Can I really challenge a dismissal if I have less than two years’ service?
Published 28 October 2021
It is important to make a good early impression in a new job because the consequences can be serious if it’s alleged you failed to do so.
Family support worker Ashleigh was devastated when she was fired just over six months into her role.
A fortnight earlier delighted Ashleigh had been informed she had successfully completed her probation period - before being dismissed for alleged poor performance.
Distraught Ashleigh believed the decision was unfair, but because she had under two years’ service knew that she could not make a claim for unfair dismissal.
The circumstances of Ashleigh’s dismissal and background to her case provided great cause for concern.
Ashleigh contacted the Castle Associates Employee Support Centre and met with our representative to go through her case.
Ashleigh was physically attacked while out with a male service user who was known to be violent. She was left battered, cut and bruised. It happened shortly before she was dismissed.
Worried Ashleigh had previously warned management via email that one member of staff taking the service user out on their own was dangerous, as two members of staff should do it. Her concerns were ignored
Ashleigh was badly shaken up after being attacked and took a few days off work.
The day Ashleigh returned, she was immediately summoned to her manager’s office and suspended from work.
Shocked Ashleigh was told by the HR manager, who was also present, a number of complaints had been made against her by staff and relatives of service users.
Ashleigh was then handed a letter, which invited her to a disciplinary hearing the following day.
No evidence was provided with the letter. The allegation was listed as unsatisfactory performance that had led to complaints from colleagues and relatives.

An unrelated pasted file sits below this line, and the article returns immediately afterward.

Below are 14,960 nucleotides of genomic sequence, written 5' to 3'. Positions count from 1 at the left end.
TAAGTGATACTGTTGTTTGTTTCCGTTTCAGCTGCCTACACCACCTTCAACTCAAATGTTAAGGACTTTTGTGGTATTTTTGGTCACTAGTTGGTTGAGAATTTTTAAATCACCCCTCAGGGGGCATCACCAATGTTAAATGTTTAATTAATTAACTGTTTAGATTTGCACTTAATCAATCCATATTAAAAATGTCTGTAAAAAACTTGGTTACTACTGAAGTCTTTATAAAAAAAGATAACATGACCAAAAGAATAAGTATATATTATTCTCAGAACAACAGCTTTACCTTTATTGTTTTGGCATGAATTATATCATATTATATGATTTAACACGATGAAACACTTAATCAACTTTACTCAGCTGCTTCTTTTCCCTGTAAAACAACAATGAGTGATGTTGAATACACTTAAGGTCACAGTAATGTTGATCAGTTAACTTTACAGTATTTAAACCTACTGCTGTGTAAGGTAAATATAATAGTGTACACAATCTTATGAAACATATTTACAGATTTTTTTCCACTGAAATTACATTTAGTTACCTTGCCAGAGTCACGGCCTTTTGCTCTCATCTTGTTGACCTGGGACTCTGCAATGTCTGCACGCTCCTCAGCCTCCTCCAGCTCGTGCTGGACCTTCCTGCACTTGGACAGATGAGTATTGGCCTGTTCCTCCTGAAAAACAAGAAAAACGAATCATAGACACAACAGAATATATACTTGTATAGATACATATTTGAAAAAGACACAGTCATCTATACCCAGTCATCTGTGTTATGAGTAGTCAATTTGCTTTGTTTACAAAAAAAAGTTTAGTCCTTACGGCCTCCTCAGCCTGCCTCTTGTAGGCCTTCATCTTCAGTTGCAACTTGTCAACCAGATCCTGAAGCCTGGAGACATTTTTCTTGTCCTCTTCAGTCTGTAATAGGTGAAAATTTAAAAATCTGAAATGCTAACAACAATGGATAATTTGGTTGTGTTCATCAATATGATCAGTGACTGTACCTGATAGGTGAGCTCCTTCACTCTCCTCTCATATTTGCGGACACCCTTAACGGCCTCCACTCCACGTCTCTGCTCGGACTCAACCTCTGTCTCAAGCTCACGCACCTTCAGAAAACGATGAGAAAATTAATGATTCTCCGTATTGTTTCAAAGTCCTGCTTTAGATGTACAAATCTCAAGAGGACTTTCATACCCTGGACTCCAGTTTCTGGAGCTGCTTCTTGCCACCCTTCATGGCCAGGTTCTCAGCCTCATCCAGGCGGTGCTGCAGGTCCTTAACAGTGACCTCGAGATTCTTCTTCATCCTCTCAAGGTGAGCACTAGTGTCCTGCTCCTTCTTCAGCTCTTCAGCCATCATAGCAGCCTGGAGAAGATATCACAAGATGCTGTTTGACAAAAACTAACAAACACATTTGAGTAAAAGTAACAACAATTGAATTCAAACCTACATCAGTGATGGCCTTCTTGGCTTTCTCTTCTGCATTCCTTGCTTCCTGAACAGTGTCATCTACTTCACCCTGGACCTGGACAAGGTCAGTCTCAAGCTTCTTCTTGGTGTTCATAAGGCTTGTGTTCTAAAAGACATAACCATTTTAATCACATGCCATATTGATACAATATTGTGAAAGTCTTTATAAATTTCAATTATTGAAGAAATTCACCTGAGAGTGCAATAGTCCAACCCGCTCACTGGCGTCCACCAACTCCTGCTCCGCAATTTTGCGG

At the disciplinary hearing Ashleigh was not given any evidence or details of complaints allegedly made against her.
She argued she was being treated unfairly because she had raised concerns about the supervision of a service user, and the company feared her submitting an injury claim after being attacked and hurt.
Ashleigh was dismissed following the hearing. Given her length of service she felt her dismissal amounted to a wrongful dismissal.
The disciplinary outcome letter did not notify Ashleigh that she had a right to appeal, so she raised a grievance.
The company said it did not accept grievances from ex-employees and the matter was closed, which led Ashleigh to contact Castle Associates.
Our representative contacted the employer and pushed for Ashleigh to be given the right to appeal her dismissal.
He pointed out that given the concerns Ashleigh had raised she can be considered a whistle-blower, as they were clearly about matters that posed a risk to the health and safety of staff and the service user.
Our representative argued Ashleigh had been treated unfavourably in being dismissed for being a whistle-blower, and it was a claim she could pursue regardless of her length of service.
Following an exchange of correspondence Ashleigh was eventually granted an appeal hearing.
Ashleigh’s desired outcome to the appeal was to have the dismissal removed from her record, to be allowed to leave and be given a guarantee of a reference.
At the appeal hearing our representative maintained Ashleigh can be considered a whistle-blower and that the concerns documented in the email she sent to management supported the assertion.
He said the disciplinary process that led to her dismissal was grossly unfair, as there was nothing in company policy to state a full and fair process will not be conducted for an employee with short service.
It was added that it was good practice for an employer to conduct a fair disciplinary process even for employees with less than two years’ service.
Following the appeal hearing there was some discussion and negotiation and Ashleigh later agreed a settlement agreement she was delighted with. By the time the agreement was signed, Ashleigh had started a new job.